One Story–Douglas Watson

I received my first issue of One Story in the mail today. And it was a great story called “The Messenger Who Did Not Become a Hero” by Douglas Watson. Here are some of my favorite quotes from the interview:

  • I always have that kind of double consciousness in my writing. I think it’s a way of trying to fold my own self-consciousness about the act of writing into the product itself—you know, like: Now add three tablespoons of self-consciousness. Beat until almost smooth. Melt the protagonist over medium heat. Add a dash of conflict and just enough sugar to make the reader care about the character. Mix well and bake for a million years in the Oven of Remember, This Whole Thing Is Kind of a Joke! Let cool before serving.
  • The work I do at Time—I’ve been there five years now—has sharpened my writing at the sentence level. No question. Copyediting other people’s writing is good for a writer; it’s like practicing scales if you’re a musician. At the same time, you have to be able to turn off your editor brain, at least to an extent, if you’re going to have any chance at all of writing your way to page two of a story. So it can be a challenge. Editing is like arranging the furniture in a room, but first you have to build the house.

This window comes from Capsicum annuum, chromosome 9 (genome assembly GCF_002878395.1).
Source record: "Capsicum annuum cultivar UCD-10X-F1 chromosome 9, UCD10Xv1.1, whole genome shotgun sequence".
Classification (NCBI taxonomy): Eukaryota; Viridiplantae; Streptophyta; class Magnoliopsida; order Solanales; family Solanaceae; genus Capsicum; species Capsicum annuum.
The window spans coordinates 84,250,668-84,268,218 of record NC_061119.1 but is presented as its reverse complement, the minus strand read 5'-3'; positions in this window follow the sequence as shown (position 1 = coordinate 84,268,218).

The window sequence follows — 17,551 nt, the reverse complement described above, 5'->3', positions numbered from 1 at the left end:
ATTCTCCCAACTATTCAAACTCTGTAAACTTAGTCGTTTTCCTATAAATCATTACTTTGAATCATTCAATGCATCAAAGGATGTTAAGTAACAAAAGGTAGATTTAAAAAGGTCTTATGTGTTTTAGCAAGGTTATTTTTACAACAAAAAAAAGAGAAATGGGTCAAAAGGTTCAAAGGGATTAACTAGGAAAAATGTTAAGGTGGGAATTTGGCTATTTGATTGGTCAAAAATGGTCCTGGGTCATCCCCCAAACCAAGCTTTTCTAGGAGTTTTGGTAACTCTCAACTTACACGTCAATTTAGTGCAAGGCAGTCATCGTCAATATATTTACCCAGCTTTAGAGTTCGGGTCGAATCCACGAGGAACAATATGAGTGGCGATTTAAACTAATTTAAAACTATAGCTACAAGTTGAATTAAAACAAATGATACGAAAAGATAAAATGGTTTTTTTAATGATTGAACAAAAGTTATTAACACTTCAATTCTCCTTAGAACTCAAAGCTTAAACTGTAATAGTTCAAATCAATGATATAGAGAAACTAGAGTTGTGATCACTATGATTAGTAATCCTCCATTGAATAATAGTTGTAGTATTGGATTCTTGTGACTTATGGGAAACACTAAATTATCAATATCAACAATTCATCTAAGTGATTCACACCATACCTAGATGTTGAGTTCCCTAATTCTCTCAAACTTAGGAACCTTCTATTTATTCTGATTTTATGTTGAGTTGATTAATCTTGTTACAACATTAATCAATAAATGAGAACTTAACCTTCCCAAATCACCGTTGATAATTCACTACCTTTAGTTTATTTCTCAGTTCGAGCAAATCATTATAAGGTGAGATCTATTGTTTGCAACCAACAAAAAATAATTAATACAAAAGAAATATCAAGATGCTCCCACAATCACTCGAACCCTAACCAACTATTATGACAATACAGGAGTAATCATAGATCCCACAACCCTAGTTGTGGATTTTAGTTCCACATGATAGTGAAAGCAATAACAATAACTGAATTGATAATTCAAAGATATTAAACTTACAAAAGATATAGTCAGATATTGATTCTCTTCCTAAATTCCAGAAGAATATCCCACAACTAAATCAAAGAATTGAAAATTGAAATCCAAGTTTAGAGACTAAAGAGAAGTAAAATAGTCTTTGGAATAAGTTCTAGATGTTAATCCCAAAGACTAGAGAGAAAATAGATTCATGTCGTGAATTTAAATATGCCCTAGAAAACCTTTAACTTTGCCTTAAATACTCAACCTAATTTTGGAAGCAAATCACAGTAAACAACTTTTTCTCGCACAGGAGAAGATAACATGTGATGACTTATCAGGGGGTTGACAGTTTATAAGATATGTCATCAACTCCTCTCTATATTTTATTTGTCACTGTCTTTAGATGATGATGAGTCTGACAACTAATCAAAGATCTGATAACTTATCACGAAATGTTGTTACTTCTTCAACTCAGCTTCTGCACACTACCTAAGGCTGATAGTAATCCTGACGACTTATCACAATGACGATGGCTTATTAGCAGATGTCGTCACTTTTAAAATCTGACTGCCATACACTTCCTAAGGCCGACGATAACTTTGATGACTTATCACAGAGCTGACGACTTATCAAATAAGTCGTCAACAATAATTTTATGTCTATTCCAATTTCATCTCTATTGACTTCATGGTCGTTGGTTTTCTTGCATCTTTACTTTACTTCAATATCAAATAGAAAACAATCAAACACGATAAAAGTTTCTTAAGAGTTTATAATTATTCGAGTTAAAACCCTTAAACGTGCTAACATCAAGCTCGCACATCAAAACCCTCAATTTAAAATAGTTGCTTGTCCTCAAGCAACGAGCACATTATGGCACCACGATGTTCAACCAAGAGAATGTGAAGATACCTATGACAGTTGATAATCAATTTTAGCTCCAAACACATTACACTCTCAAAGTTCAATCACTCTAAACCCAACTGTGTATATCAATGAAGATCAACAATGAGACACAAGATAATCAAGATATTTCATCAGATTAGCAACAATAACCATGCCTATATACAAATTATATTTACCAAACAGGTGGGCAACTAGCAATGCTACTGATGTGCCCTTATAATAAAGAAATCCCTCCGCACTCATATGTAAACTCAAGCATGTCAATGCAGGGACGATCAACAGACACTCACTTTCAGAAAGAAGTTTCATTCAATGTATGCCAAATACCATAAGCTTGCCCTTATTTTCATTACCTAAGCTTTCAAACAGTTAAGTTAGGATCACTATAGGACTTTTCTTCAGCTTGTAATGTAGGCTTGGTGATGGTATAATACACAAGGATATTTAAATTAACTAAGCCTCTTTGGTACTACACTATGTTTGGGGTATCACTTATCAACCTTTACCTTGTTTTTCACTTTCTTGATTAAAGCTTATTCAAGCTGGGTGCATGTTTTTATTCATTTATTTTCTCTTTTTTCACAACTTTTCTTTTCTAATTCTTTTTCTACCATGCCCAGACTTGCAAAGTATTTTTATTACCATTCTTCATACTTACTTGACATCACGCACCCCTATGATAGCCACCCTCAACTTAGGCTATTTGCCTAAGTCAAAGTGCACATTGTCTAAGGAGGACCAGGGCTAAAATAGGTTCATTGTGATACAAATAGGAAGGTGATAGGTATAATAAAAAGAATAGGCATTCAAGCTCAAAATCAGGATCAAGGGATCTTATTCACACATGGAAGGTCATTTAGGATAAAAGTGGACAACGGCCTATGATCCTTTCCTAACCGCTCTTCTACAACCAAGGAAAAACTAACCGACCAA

• That’s one of the main reasons I write, by the way: to play, to have fun. You’re not really supposed to have fun as an adult, but if you say, “I’m working on a novel,” people furrow their brows and nod and imagine you scaling some great height, without a rope, under a baking sun. And, sure, writing is a little bit like that, but it can also be a little bit like playtime when you were a kid. Kids love to make things up, after all; they’re natural fiction writers. But we can’t pay them to write stories. Child-labor laws forbid it. That’s where adult fiction writers come in.
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